More recently, the importance of cytochrome c release and caspase activation has been supplemented by novel insights into a causal role of caspase-independent death signalling, such as the mitochondrial release of AIF, in delayed neuronal death after cerebral ischaemia [12,46]. AIF is a 67 kDa NADH oxidase flavoprotein located in the mitochondrial intermembrane space with essential functions for optimal oxidative phosphorylation and efficient antioxidant defence [47,48]. In many models of apoptosis, AIF is released from mitochondria and translocates to the nucleus where it induces chromatin condensation and large-scale (>50 kb) DNA fragmentation in a variety of different cell types [49], including neurons [46,50,51]. After OGD in vitro or after an ischaemic insult in vivo, AIF is rapidly translocated to the nucleus of injured neurons and co-localized with DNA damage and apoptotic nuclear condensation [46] (Figure 1). It is of note that mitochondrial release of AIF occurred several hours before cytochrome c release and caspase 3 activation, suggesting that AIF is in the first line of cell death signalling after ischaemia. On the other hand, the reduction of AIF protein levels in siRNA-treated cultured neurons or in mice carrying the Hq (harlequin) AIF gene mutation resulted in a significant reduction of neuronal cell death in the respective experimental models of ischaemia by approx. 50% [12] (Figure 2). These results expose AIF as a promising target for neuroprotective strategies in stroke therapy. Since a small molecule inhibitor for AIF is not yet available, and permanent inhibition of AIF may exert enhanced oxidative stress, the mechanism of AIF release is currently a matter of intensive research. For example, AIF-mediated apoptosis is a major feature downstream of PARP-1 [poly(ADP-ribose) polymerase-1] activation in apoptotic neurons [12,51], but how enhanced PARP activity exerts mitochondrial release of AIF has not been clarified. More recent results further suggested a potential involvement of calpains [31] and the pro-apoptotic Bcl-2 family proteins BimEL [52] and tBid [12] in mitochondrial AIF release in neuronal apoptosis, suggesting that there are multiple routes towards mitochondrial AIF release and nuclear translocation. In particular, pharmacological inhibition of tBid blocked mitochondrial AIF release and neuronal cell death after OGD or glutamate exposure [12,53] (Figure 1). Recent results suggested that Bid-induced MOMP requires enhanced calpain activity to mediate the mitochondrial release of AIF after excitotoxic stress. Like many models of neuronal cell death, glutamate-induced excitotoxicity involves increased intracellular calcium levels and activation of calpains. Both the calpain inhibitor calpeptin or inhibition of mitochondrial membrane permeability by cyclosporin A prevented AIF release after the excitotoxic challenge [31]. These results imply a model of AIF release, where tBid and Bax form a membrane pore that allows entry of activated calpain into the mitochondrial intermembrane space where it cleaves AIF thereby reducing its association with the inner mitochondrial membrane. The AIF cleavage products then leave the mitochondria through the membrane pore and translocate to the nucleus to execute DNA degradation and cell death [31]. This model is well supported by multiple lines of evidence for calpain activation in neuronal apoptosis and corresponding protective effects of calpain inhibitors [29,54]. Along these lines, it is interesting to note that many caspase inhibitors also inhibit calpains and thus downstream caspase-independent death signalling. Such unspecific effects may have caused overestimation of the role of caspases in paradigms where caspase activation only partly contributed to neuronal death, as for example after cerebral ischaemia. It is therefore likely that future studies will reveal an important role for caspase-independent mechanisms, such as Bid-mediated AIF release, in many models of delayed neuronal death relevant for neurodegenerative diseases.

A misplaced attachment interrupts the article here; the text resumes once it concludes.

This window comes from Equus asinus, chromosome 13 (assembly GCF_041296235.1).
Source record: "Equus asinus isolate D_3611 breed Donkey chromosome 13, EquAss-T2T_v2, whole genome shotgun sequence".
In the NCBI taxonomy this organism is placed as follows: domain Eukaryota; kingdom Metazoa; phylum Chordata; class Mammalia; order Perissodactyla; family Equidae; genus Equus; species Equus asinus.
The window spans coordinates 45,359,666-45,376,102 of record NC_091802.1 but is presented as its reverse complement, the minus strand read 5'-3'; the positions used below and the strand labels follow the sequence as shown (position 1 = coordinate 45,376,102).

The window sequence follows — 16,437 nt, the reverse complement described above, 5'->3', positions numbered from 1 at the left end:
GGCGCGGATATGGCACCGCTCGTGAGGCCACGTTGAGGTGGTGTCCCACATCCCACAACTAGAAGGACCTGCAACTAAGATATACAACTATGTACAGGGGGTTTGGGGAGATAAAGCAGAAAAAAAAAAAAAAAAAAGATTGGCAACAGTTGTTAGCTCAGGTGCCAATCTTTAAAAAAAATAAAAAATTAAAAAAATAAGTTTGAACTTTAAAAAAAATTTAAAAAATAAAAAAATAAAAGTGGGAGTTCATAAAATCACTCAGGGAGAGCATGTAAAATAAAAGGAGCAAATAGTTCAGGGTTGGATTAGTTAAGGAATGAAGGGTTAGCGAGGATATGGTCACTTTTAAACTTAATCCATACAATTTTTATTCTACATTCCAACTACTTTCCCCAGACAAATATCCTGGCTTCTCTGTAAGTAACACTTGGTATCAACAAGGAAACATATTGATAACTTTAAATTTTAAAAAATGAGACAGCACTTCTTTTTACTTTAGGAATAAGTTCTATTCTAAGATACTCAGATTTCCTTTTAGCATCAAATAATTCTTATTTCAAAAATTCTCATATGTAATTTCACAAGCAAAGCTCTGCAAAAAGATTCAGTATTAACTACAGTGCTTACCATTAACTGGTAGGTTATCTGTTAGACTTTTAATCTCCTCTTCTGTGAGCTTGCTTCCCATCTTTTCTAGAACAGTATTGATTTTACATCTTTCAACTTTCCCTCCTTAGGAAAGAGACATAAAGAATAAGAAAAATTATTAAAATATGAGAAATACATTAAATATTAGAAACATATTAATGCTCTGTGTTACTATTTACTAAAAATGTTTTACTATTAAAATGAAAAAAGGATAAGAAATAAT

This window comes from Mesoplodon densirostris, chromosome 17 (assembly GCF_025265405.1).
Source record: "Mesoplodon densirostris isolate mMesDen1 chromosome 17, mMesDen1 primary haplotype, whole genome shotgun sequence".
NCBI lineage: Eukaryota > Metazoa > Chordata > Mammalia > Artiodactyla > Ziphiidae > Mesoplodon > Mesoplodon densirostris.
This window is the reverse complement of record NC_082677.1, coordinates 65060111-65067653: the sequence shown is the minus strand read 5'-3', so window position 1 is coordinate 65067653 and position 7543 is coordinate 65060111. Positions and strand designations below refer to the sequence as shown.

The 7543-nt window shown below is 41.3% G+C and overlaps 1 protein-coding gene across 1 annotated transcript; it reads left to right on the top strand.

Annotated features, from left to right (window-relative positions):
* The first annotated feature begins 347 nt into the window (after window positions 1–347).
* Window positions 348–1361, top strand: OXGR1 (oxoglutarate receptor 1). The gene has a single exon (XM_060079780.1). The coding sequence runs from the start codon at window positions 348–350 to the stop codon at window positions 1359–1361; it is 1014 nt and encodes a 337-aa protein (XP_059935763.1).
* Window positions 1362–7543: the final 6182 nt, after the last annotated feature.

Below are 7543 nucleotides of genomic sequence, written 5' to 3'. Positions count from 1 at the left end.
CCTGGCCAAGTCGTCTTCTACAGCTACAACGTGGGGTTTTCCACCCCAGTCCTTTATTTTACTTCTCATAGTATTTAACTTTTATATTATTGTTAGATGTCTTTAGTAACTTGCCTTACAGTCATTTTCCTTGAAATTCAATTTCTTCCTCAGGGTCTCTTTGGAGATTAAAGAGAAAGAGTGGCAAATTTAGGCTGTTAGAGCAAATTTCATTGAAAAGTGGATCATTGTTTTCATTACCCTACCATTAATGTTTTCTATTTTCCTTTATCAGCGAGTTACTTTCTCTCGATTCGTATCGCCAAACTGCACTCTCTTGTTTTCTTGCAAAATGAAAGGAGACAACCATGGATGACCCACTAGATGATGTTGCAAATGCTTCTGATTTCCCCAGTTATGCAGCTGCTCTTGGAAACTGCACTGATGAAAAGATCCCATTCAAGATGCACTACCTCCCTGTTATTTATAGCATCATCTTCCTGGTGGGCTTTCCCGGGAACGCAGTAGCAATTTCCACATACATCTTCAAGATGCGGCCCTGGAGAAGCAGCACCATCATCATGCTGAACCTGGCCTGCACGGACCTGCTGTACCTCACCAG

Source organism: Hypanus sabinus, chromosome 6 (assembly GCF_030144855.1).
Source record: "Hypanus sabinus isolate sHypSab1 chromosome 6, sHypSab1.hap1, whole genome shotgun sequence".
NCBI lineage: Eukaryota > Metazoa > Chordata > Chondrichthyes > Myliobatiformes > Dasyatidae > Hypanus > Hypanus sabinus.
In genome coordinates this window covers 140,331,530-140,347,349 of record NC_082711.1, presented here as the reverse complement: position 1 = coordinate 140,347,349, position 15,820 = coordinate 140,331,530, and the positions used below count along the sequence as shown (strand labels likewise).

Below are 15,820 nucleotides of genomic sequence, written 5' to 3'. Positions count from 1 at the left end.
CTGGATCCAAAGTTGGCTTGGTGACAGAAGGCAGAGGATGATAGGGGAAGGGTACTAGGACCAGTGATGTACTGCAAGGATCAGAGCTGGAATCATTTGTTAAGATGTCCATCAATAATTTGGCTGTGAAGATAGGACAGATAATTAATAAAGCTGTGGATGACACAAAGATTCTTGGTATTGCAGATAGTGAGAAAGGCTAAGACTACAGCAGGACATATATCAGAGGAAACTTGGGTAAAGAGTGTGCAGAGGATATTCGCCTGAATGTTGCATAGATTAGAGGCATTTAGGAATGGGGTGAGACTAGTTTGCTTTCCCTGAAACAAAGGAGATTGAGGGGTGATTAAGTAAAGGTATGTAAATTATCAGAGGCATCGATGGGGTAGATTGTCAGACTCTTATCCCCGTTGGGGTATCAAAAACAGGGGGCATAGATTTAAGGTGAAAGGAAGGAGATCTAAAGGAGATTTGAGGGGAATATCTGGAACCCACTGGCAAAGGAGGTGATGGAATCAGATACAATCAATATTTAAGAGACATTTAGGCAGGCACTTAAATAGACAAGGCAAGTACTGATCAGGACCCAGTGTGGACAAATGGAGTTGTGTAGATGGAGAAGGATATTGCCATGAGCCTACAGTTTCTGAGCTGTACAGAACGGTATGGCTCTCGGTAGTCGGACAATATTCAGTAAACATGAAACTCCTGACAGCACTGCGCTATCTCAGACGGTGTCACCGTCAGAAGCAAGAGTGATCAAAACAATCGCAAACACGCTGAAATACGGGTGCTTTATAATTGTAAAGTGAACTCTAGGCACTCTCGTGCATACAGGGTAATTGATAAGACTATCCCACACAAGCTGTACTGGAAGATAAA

AIF mediates neuronal death after OGD

Figure 2
AIF mediates neuronal death after OGD

(A) DAPI (4′,6-diamidino-2-phenylindole) staining reveals nuclear condensation in neurons 24 h after exposure to OGD. AIF-siRNA significantly reduces the amount of damaged neurons compared with vehicle- or non-functional siRNA (mutRNA)-treated cultures. (B) RT (reverse transcriptase)–PCR and Western-blot analysis confirmed efficient and specific gene silencing by AIF-siRNA. (C) Quantification of apoptotic nuclei 24 h after OGD in cultured rat neurons. Mean percentages and S.D. for five dishes per group are shown. **P<0.01 compared with OGD-exposed controls (ANOVA and Scheffé's test).

Figure 2
AIF mediates neuronal death after OGD

(A) DAPI (4′,6-diamidino-2-phenylindole) staining reveals nuclear condensation in neurons 24 h after exposure to OGD. AIF-siRNA significantly reduces the amount of damaged neurons compared with vehicle- or non-functional siRNA (mutRNA)-treated cultures. (B) RT (reverse transcriptase)–PCR and Western-blot analysis confirmed efficient and specific gene silencing by AIF-siRNA. (C) Quantification of apoptotic nuclei 24 h after OGD in cultured rat neurons. Mean percentages and S.D. for five dishes per group are shown. **P<0.01 compared with OGD-exposed controls (ANOVA and Scheffé's test).

Small-molecule inhibitors of Bid